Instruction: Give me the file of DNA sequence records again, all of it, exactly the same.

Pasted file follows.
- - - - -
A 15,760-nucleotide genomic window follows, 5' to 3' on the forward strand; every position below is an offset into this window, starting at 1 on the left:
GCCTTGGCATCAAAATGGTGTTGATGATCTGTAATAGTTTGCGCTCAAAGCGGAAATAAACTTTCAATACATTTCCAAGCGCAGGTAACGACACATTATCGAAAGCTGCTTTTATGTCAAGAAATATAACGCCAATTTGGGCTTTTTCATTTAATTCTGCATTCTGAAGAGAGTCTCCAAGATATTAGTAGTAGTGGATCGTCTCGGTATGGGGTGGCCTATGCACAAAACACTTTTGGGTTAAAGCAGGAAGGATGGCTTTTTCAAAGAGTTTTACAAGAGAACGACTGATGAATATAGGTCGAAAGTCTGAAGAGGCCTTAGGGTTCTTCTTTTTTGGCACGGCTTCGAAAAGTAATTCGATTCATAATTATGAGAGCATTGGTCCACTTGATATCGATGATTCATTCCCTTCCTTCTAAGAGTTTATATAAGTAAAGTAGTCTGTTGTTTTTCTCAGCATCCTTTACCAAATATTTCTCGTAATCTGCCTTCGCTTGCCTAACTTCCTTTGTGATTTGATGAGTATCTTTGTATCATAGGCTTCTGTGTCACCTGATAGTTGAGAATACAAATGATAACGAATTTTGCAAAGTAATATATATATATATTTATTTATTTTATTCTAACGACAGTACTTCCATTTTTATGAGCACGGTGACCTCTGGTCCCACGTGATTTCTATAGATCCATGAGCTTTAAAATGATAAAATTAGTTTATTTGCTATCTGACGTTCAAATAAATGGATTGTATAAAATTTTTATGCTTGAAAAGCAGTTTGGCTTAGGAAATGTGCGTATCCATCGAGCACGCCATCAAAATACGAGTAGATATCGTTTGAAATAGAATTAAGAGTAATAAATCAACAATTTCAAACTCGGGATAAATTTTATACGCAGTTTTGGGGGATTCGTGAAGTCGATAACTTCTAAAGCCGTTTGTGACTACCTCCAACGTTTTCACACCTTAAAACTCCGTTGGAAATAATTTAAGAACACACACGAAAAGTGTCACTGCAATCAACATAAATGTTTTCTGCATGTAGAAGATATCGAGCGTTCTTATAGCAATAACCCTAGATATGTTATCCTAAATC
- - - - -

A 15,760-nucleotide genomic window follows, 5' to 3' on the forward strand; every position below is an offset into this window, starting at 1 on the left:
GCCTTGGCATCAAAATGGTGTTGATGATCTGTAATAGTTTGCGCTCAAAGCGGAAATAAACTTTCAATACATTTCCAAGCGCAGGTAACGACACATTATCGAAAGCTGCTTTTATGTCAAGAAATATAACGCCAATTTGGGCTTTTTCATTTAATTCTGCATTCTGAAGAGAGTCTCCAAGATATTAGTAGTAGTGGATCGTCTCGGTATGGGGTGGCCTATGCACAAAACACTTTTGGGTTAAAGCAGGAAGGATGGCTTTTTCAAAGAGTTTTACAAGAGAACGACTGATGAATATAGGTCGAAAGTCTGAAGAGGCCTTAGGGTTCTTCTTTTTTGGCACGGCTTCGAAAAGTAATTCGATTCATAATTATGAGAGCATTGGTCCACTTGATATCGATGATTCATTCCCTTCCTTCTAAGAGTTTATATAAGTAAAGTAGTCTGTTGTTTTTCTCAGCATCCTTTACCAAATATTTCTCGTAATCTGCCTTCGCTTGCCTAACTTCCTTTGTGATTTGATGAGTATCTTTGTATCATAGGCTTCTGTGTCACCTGATAGTTGAGAATACAAATGATAACGAATTTTGCAAAGTAATATATATATATATTTATTTATTTTATTCTAACGACAGTACTTCCATTTTTATGAGCACGGTGACCTCTGGTCCCACGTGATTTCTATAGATCCATGAGCTTTAAAATGATAAAATTAGTTTATTTGCTATCTGACGTTCAAATAAATGGATTGTATAAAATTTTTATGCTTGAAAAGCAGTTTGGCTTAGGAAATGTGCGTATCCATCGAGCACGCCATCAAAATACGAGTAGATATCGTTTGAAATAGAATTAAGAGTAATAAATCAACAATTTCAAACTCGGGATAAATTTTATACGCAGTTTTGGGGGATTCGTGAAGTCGATAACTTCTAAAGCCGTTTGTGACTACCTCCAACGTTTTCACACCTTAAAACTCCGTTGGAAATAATTTAAGAACACACACGAAAAGTGTCACTGCAATCAACATAAATGTTTTCTGCATGTAGAAGATATCGAGCGTTCTTATAGCAATAACCCTAGATATGTTATCCTAAATC